Day 1: Thursday, September 1: 270 Degree Overlook to South Little Brule River

Garmin Data:

The big trip started with an early wakeup call before 6am. I was sleeping in my dad’s travel trailer at Cascade River State Park. We both got up quickly and were on the road within minutes. We drove north to Grand Marais and I ate as much food as I could at a small diner. From there, we drove further north. We drove all the way north, and parked at the Otter Lake Road parking lot, the northernmost trailhead on the Superior Hiking Trail. It was shaping up to be a perfect day to begin this trek, partly cloudy, not too hot and a nice breeze.

My dad and I walked to the Border Route Trail signpost, and then began the 1.2 mile stretch of trail that is shared by the Superior Hiking Trail and the Border Route Trail–to the 270 Degree Overlook. My pack was heavy, the heaviest it would ever be during the next 9 days, and I definitely felt the weight on my shoulders. Up and up, and we got the sign marking “End Of Superior Hiking Trail” and a great view of Canada to the north and the Swamp River to the south.

image

image

I wrote in the trail register:

“If it’s not positive, it’s negative. It has to be all positive from here on out.”

-mikeward.cool

I noted the time, 8:39am. I told my dad I’d wait a minute so it’s a more even time, 8:40. Wait, who cares? I can remember 8:39, and so I started my watch and we hiked back to the car. Starting with no water, I filled up from the Swamp River, hiked to the Otter Lake Road trailhead sign and I wished my dad a final farewell. I wrote in the Otter Lake trail register as well, another mantra. I decided there I’d write the mantra of the moment in every trail register. The mantra in my mind at this moment was a quote from The Sandlot:

“Legends never die. Follow your heart and you’ll never go wrong.”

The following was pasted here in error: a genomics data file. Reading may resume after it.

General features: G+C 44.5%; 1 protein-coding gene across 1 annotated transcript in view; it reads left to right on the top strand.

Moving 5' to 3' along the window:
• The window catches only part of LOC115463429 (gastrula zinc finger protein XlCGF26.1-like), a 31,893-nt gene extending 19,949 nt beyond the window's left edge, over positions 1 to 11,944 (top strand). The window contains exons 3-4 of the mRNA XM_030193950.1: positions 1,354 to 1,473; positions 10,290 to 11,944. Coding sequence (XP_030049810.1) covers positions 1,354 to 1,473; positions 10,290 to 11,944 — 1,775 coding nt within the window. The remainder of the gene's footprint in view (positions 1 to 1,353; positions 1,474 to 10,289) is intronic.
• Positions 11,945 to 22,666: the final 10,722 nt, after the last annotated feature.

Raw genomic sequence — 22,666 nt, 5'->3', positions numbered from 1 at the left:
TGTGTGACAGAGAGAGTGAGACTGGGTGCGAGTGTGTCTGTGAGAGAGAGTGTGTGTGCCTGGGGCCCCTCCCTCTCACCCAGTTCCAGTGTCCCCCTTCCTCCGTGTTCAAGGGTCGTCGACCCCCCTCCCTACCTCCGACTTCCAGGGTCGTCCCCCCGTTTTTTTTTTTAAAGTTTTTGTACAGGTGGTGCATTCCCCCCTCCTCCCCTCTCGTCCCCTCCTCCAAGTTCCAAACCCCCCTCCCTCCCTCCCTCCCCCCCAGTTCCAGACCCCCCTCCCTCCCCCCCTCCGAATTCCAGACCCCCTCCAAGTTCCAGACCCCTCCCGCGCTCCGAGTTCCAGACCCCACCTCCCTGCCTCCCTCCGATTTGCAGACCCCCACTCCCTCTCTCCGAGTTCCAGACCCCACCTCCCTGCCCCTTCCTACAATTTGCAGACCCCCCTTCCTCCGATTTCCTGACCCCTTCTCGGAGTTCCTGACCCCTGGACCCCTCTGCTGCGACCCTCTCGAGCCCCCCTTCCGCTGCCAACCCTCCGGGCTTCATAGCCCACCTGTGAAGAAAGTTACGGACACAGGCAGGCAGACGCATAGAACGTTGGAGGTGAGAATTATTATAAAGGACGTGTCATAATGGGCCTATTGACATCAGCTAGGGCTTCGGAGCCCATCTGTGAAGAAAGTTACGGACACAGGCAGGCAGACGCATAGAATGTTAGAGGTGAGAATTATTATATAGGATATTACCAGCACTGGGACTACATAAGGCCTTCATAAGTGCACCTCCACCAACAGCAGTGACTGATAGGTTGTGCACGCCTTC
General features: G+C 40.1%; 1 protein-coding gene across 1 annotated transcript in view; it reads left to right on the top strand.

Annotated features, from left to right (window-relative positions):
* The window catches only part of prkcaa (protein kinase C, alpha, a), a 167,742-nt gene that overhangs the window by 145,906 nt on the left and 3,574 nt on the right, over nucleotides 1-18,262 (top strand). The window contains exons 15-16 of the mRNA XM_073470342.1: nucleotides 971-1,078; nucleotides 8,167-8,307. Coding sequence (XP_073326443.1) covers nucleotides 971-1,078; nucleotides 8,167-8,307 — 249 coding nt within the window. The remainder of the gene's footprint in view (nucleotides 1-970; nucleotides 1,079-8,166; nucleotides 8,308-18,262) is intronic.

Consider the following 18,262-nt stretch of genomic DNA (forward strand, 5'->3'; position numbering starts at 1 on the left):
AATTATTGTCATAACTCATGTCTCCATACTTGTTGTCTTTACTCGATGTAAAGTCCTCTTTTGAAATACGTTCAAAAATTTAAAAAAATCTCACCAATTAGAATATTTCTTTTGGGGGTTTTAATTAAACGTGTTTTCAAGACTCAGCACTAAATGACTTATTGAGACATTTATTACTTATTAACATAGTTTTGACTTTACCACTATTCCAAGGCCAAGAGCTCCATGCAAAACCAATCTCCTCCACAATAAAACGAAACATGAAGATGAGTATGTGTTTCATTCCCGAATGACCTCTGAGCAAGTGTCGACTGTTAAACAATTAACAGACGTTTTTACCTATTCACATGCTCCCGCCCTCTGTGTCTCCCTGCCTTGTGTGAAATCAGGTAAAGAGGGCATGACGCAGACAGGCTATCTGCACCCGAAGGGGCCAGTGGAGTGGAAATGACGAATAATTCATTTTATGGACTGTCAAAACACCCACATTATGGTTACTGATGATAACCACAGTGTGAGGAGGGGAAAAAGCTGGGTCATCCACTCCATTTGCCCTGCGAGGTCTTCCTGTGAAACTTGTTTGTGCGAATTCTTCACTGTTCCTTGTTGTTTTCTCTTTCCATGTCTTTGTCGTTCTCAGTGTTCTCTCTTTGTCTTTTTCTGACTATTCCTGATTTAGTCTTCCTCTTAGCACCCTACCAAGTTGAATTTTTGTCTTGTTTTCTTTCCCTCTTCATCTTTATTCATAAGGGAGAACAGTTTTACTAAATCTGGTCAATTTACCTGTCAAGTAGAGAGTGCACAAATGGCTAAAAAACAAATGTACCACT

-mikeward.cool

I cut through some tall and wet grass to get to a logging road where the trail was flagged. It was a pretty lame first few miles of the trail, and I even got turned around a bit at a logging road intersection, which was frustrating. I had to remind myself to be positive, found my way again, and then the logging road bumped out to the signature SHT singletrack. After a few miles of easy walking through swamps, lowlands and forests, I wondered if I’d see anyone before Judge C.R. Magney State Park.

I did see a couple of hikers heading north, and it was kind of funny to say that I’m thru-hiking, but just a few hours in. The trail got a bit more difficult with some up and downs, and I eventually climbed up to reach the highest elevation on the hiking trail. There was a sign in the middle of the woods for it–not too dramatic!

I tried to enjoy this section of trail that I had never experienced, knowing that after today, I’d hiked or ran 99.5% of the remaining trail at one point or another.

image

The elevation started to change from the flat swamps to climbing up through woods. The clouds rolled in and I decided to nibble on a little bit of food, although I wasn’t hungry at all. I stopped to take a picture of Jackson Lake, descended to the creek and campsite, and recognized the first signs of fatigue in my legs and shoulders. Here it is, I thought. I figured I get some sorts of sore within a few hours and here it is, 9 miles and less than 3 hours into the whole trip. In other news, right on track for the 3mph average, but I wondered if I’d ever feel that fresh legs feel ever again for the next nine days.

image

The trail went up and down a few times, and then up steeply, but I was rewarded by a fantastic ridgeline, just as the sun peeked out and glimmered across the deep blue Lake Superior wide in my view. My phone was off to conserve battery and I decided after 20 minutes of traversing the skinny trail that I’d eat lunch on the next flat rock I’d see. At a spectacular overlook, I set down my oppressive pack, rubbed my shoulders and pulled out my beef sticks and Cheetos for lunch. I wasn’t even hungry but it was nearly 1pm. With my mind on the clock, I ate my daily 5 beef sticks, a handful of chips and set back off.